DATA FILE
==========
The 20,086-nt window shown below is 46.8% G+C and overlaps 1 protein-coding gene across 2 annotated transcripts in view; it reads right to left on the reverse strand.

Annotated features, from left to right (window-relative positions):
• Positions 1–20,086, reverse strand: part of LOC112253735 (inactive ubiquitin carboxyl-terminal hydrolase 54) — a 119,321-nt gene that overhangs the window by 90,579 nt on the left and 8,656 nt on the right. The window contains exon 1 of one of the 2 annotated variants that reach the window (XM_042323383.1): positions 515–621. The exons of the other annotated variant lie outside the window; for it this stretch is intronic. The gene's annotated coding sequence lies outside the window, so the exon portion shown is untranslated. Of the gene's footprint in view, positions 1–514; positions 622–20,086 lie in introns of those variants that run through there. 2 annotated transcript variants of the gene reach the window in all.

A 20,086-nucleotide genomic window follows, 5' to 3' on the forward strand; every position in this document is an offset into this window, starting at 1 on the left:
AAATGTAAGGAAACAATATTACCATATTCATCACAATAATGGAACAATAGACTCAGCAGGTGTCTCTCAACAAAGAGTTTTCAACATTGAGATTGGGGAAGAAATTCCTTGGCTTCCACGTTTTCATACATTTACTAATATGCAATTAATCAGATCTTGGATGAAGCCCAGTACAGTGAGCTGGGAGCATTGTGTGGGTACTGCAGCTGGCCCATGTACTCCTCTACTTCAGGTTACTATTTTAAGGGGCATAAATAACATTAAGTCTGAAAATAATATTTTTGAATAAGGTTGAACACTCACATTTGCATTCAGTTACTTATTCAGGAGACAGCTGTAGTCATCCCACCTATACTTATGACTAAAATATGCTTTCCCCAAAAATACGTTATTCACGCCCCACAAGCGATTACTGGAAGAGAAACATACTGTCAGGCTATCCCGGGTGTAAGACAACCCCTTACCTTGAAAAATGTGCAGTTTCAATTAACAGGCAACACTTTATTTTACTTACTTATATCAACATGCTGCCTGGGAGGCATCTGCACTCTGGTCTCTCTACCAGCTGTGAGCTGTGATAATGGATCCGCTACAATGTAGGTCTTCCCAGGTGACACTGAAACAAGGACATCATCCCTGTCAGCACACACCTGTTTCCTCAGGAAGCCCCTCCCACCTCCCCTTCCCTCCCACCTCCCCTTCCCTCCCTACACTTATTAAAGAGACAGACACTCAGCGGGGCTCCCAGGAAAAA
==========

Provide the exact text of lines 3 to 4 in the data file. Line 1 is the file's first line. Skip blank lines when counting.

• Positions 1–20,086, reverse strand: part of LOC112253735 (inactive ubiquitin carboxyl-terminal hydrolase 54) — a 119,321-nt gene that overhangs the window by 90,579 nt on the left and 8,656 nt on the right. The window contains exon 1 of one of the 2 annotated variants that reach the window (XM_042323383.1): positions 515–621. The exons of the other annotated variant lie outside the window; for it this stretch is intronic. The gene's annotated coding sequence lies outside the window, so the exon portion shown is untranslated. Of the gene's footprint in view, positions 1–514; positions 622–20,086 lie in introns of those variants that run through there. 2 annotated transcript variants of the gene reach the window in all.

A 20,086-nucleotide genomic window follows, 5' to 3' on the forward strand; every position in this document is an offset into this window, starting at 1 on the left: